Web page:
Wednesday, November 28, 2012


          When I first left Mormonism, I called myself an atheist.  I walked around saying “I know there is no God.”  Faced with the difficulties of transitioning out of Mormonism – the fights, the sorrow, the preaching – a hardline approach was necessary.  I needed to present a strong face to the world, to counteract the rigid beliefs I grew up with.  If a pendulum swings far to one side, then it must return to the other side in equal measure. 
          When I began to settle into my identity as a former Mormon, I realized that I am not an extreme person.  In church, I was taught to say “I know there is a God.”  Then I said “I know there is no God.”  Neither of these identities worked for me.  I do not know the truth and I do not want to lie – either to myself or others - about the fact of knowing.  As people, we have a tendency to whitewash our reality, to project an image to the world.  We all want to be seen as ideal versions of ourselves.  The more we act the part, the further from reality we find ourselves.  Saying “I know” about the existence of God is a deny our limitations as humans.  There is no substantive evidence that either proves or disproves the presence of a higher power.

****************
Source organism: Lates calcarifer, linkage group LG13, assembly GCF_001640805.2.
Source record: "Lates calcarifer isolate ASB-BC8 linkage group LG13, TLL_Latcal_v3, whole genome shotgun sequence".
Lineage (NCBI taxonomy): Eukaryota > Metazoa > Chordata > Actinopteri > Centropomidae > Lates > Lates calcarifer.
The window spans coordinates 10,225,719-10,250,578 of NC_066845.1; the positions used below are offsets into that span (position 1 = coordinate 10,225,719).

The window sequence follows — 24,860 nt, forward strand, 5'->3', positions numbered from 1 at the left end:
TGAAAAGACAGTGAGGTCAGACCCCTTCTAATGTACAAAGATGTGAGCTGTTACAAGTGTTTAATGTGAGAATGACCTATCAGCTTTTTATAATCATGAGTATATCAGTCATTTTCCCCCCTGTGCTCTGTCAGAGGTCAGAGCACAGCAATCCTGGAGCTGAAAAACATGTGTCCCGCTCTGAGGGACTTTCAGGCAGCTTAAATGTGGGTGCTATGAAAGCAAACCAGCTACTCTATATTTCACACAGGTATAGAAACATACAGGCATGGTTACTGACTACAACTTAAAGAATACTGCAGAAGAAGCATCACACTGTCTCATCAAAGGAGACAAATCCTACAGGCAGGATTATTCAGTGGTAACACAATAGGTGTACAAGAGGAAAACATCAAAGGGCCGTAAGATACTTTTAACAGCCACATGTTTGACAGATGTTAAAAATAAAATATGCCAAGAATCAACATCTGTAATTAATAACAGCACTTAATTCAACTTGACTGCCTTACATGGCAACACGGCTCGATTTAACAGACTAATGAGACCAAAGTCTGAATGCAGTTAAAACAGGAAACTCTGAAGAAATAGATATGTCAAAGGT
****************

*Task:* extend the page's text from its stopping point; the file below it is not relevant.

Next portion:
As an agnostic, I have been accused of being wish-washy.  I disagree.  Part of growing up is accepting your limitations.  For me, the path to maturity involved accepting my limitations.  I will never be a social butterfly – I am far too introverted for that to be a reality.  I could wallow in self-pity about the matter – or I could grow up and accept myself for who I am.  Within the acceptance of limitations is strength.  Until there is substantive evidence concerning the existence of God, I will not claim to know the truth.  
          As human beings, we have our collective limitations.  As much as I love watching X-Men, humans will probably never develop super-powers.  I also don’t think we ever know the truth of what happens after death, as much as popular books and pop-science try to convince us otherwise.  We can either wallow in denial and self-pity or we can accept the limitations of our beliefs.  There is no shame in admitting we don't know the answers.  


  1. Your post reminded me of one of my favorite poems.... "Our Limitations," by Oliver Wendell Holmes. Holmes' specific religious beliefs are a bit of a mystery, but he did outright reject his father's strict Calvanism and his references to religion are often questions more than answers.